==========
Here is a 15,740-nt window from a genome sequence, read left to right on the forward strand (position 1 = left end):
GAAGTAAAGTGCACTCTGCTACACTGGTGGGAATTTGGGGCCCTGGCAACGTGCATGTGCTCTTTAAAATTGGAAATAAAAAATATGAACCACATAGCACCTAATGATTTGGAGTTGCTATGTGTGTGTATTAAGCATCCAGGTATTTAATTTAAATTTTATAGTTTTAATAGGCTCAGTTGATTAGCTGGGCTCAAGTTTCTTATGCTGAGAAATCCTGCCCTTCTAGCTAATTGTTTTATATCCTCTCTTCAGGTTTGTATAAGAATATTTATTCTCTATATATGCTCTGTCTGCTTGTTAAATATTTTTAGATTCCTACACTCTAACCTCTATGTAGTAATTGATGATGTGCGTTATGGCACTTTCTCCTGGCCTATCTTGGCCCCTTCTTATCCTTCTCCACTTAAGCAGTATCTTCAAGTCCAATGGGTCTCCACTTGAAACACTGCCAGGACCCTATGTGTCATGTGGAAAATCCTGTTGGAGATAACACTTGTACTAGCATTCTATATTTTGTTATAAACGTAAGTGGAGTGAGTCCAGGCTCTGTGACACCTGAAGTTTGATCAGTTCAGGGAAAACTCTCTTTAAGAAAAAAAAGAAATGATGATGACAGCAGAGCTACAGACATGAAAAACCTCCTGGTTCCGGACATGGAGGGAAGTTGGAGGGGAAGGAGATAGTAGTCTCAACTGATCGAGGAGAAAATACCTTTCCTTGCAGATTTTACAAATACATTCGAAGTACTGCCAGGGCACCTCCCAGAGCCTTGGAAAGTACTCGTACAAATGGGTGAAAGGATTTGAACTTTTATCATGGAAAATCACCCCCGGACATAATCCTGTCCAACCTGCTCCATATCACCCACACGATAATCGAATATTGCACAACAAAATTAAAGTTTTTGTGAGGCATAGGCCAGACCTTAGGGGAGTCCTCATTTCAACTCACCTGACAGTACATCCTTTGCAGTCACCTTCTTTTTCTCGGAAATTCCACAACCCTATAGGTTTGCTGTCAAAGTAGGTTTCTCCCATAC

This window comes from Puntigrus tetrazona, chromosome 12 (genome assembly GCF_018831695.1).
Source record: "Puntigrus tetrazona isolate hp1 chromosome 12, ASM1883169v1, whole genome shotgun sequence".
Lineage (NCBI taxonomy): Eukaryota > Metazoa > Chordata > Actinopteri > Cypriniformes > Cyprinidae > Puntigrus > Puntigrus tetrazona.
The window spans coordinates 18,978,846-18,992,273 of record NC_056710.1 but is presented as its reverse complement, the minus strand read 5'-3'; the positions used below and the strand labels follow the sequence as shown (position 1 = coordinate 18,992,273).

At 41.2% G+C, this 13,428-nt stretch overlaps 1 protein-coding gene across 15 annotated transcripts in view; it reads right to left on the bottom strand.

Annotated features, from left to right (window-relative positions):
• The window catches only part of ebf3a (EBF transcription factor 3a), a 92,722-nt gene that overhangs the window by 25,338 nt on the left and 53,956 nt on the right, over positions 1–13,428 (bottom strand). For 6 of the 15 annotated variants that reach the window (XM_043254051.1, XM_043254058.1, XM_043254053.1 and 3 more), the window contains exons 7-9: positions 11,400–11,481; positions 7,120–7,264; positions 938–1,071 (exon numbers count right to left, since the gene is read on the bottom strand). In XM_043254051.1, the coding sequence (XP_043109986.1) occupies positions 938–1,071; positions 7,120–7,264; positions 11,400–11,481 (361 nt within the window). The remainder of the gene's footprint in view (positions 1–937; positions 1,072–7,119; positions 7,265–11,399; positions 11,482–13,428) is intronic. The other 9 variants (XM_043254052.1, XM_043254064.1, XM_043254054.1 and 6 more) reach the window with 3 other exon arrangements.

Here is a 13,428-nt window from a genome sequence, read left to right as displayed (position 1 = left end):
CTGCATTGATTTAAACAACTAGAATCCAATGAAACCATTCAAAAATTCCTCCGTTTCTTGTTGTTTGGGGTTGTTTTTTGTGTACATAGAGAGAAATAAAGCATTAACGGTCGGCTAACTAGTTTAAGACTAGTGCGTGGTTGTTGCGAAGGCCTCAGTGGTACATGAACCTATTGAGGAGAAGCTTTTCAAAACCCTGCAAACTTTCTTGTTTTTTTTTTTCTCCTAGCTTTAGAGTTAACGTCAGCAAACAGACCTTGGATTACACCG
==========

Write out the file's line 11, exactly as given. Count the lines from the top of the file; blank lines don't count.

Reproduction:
CTGCATTGATTTAAACAACTAGAATCCAATGAAACCATTCAAAAATTCCTCCGTTTCTTGTTGTTTGGGGTTGTTTTTTGTGTACATAGAGAGAAATAAAGCATTAACGGTCGGCTAACTAGTTTAAGACTAGTGCGTGGTTGTTGCGAAGGCCTCAGTGGTACATGAACCTATTGAGGAGAAGCTTTTCAAAACCCTGCAAACTTTCTTGTTTTTTTTTTTCTCCTAGCTTTAGAGTTAACGTCAGCAAACAGACCTTGGATTACACCG